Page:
There are two pictures to illustrate, “Being a bond slave of Jesus.” Slavery in the New Testament meant ownership. Someone actually owned another human being. Isn’t slavery a terrible thing, to think that one human being would actually own another human being? It meant that you belonged to someone else.
When you come to the Lord Jesus Christ, you are no longer your own. You belong to the Lord Jesus Christ. He is your master. Every day of your life you should wake up and say, “Good morning, Lord. I’m reporting for duty.”
In addition to ownership, it meant obedience. A slave didn’t plan his own day. Whatever the master said, that is exactly what he was supposed to do. When we come to know the Lord Jesus Christ, we learn that He has plan for you. He has a purpose for your life. The greatest joy you will ever experience in your life is to follow the game plan of Jesus Christ and be obedient to the Lord.
In the Old Testament we learn in regard to slavery that an owner could keep a slave for six years, but on the seventh year, the slave would be set free. However, Exodus 21, we learn of a a situation where a man who was a slave, but was owned by a master who was a very kind, generous, benevolent. This slave was well cared for. He was fed well. He was clothed well. His accommodations were good.
Thus, this slave would come and would say, “I love my master. I don’t want to be set free.” Afterwards, they would take that slave and they would bore a hole in his ear. The hole in the ear was a sign and a symbol that he had sold himself out for life to his master.
Praise God, I haven’t got a hole in my ear, but I’ve got Jesus in my heart and I’m His slave forever. Isn’t it wonderful to be a slave for the Lord Jesus Christ? Paul and Timothy are bond slaves of the Lord Jesus Christ.
II. We Need To Live As Saints
In Philippians 1:1 we read, “To all the saints in Christ Jesus.” He’s writing it to all the saints. He’s not talking about some people who have lived especially holy lives. I want you to look at what he says very carefully here. He says, “To all the saints in Christ Jesus.” He is not writing to the Philippi morgue. He is not writing to the Philippi graveyard.
He is writing to the members of the church in Philippi. He is writing to Saint Lydia. Do you remember her? She was the business lady who got saved. He is writing to Saint Slave Girl. Do you remember her? It was a slave girl that got saved. He’s writing to the Saint Jailer who got saved.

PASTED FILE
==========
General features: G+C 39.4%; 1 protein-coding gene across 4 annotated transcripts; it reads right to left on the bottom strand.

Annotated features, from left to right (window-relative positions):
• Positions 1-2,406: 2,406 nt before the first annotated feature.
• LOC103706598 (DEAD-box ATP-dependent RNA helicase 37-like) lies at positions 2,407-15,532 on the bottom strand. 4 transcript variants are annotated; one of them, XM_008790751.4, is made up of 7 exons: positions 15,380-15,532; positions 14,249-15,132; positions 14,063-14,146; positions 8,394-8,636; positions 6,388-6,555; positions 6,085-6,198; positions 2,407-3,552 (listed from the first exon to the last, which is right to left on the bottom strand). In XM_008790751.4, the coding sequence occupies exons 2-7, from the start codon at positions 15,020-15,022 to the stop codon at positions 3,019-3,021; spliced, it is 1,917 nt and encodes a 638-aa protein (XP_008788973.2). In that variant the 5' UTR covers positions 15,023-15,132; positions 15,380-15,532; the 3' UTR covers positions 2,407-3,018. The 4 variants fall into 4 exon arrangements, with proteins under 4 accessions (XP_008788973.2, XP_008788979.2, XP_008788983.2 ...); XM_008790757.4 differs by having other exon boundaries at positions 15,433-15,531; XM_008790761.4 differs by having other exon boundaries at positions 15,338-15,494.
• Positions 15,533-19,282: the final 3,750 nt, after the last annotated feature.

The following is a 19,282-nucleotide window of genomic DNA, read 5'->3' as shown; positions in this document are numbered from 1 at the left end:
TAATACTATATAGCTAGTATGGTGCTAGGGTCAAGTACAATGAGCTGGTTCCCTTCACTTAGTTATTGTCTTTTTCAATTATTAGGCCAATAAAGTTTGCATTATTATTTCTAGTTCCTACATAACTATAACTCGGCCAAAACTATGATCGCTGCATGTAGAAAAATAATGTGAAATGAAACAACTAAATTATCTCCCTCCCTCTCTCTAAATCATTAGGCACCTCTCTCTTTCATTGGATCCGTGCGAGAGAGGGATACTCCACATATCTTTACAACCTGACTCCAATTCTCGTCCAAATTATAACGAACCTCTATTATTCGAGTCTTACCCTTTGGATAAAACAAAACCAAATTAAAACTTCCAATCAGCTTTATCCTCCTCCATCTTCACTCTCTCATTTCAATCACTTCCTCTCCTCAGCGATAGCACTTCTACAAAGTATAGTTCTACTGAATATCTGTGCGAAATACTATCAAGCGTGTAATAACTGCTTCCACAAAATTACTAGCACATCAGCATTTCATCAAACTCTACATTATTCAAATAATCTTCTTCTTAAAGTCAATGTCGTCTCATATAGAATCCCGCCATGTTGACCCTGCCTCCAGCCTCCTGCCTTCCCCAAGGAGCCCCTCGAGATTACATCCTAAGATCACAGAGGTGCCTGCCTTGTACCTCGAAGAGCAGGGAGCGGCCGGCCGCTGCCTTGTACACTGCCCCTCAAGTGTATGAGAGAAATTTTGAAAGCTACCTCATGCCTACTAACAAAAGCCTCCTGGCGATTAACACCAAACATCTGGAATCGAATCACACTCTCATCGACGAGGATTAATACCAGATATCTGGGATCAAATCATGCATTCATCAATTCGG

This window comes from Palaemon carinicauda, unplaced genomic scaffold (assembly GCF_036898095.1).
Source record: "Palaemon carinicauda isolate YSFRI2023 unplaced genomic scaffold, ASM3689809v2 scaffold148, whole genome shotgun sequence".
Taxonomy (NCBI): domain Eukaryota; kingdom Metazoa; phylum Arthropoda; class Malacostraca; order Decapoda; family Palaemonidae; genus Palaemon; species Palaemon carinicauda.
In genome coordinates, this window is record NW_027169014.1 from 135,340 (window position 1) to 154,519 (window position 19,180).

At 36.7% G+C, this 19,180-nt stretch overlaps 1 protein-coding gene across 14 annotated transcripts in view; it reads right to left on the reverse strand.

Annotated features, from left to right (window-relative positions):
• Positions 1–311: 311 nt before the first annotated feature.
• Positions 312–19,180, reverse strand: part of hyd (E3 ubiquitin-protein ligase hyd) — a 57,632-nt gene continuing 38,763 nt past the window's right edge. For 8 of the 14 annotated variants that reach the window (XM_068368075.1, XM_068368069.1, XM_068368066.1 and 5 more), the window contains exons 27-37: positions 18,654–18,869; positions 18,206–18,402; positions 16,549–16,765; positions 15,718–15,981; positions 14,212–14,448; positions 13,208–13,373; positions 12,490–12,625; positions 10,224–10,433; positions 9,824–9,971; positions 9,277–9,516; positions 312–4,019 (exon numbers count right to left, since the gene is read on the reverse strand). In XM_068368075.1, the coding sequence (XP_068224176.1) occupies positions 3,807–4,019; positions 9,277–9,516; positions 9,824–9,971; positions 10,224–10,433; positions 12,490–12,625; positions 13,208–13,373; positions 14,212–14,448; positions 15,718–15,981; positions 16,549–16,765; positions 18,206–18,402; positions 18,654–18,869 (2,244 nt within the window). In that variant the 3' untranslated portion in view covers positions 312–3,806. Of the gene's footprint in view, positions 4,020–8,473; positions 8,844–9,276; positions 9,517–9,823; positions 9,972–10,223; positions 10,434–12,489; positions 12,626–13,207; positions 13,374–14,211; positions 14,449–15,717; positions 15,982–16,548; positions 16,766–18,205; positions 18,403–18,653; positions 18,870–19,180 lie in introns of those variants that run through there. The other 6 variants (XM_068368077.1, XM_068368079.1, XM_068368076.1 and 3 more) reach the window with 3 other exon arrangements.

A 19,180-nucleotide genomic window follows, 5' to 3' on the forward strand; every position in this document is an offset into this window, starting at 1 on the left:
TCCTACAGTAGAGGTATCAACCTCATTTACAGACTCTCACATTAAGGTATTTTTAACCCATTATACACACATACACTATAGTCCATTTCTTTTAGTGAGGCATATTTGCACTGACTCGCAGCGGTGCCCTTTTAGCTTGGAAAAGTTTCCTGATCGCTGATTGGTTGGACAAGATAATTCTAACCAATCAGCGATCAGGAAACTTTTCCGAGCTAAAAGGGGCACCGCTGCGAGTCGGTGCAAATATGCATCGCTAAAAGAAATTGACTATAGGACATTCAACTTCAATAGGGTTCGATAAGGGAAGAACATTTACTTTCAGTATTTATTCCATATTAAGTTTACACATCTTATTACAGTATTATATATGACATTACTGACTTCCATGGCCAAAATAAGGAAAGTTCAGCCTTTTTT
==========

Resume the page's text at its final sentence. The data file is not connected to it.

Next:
“To all the saints.” He is not writing to dead people. He is not writing to people who have lived a holier life than anybody else and they have been elevated. He is writing to all believers, all saved people, in the church of Philippi.
Do you know what a saint is? A saint is a saved sinner. There are only two kinds of people in the world, the saints and the ain’ts. You are either a saint or you are an ain’t.
The word, “saint,” really means that you have been set apart unto Jesus. This is what you call one of those positional truths. There are some truths in the Bible that have to do with your position. If you are saved he’s talking about your position. You are a saint. I’m Saint James.
For instance, If you were to talk to a high school student and asked, “What grade are you in school?” He or she might say, “I’m a senior.” That answer is just a statement of their position in school. It doesn’t mean that he or she is an all “A” student. It doesn’t mean anything except that they are a senior in high school.
I could talk to a college guy and ask, “Are you on the football team?” He could say, “Yes.” I could ask, “What’s your position?” “I’m the quarterback.” All that says is just what their position is. It doesn’t say whether they are third string or first string. It doesn’t say whether they are an All-American and going to be picked number 1 in the draft. It just simply has to do with their position.
“To all the saints.” It’s about position, not practice. I encourage you to ponder this truth. You are saint, once you have come to know Christ. You are a saint not because of what you do but because of what Jesus did for you on the cross of Calvary. Somebody may ask, “James, are you saying that it doesn’t matter how we live?” No, that’s not what I’m saying at all. I’m not saying that just because it has nothing to do with your practice that your practice is not important. In Ephesians 5:3, we read, “But fornication or all uncleanness, or covetousness, let it not be once named among you, as becometh saints.” It’s saying to let your behavior be consistent with your position in the Lord.
One of the real problems we are dealing with in the church of the twenty-first century is that we have a lot of the saints of the Lord who somehow don’t understand that because they are saved and belong to the Lord Jesus and have been set apart for the Lord Jesus Christ, they are now to live a different kind of life. If God’s people would begin to live up to the level of their sainthood, they would have more impact on a lost and dying world that needs Jesus as their Savior.
He says, “To the saints.” That’s who they are. But he also tells us where they are. Paul says, “To all the saints in Christ Jesus who are at Philippi.” What a strategic city was Philippi. Philippi was their physical address. But then he said, “To the saints at Philippi, in Christ Jesus.” That’s your spiritual address. You are in Christ Jesus. The phrase “in Christ,” is the most favorite phrase of Paul.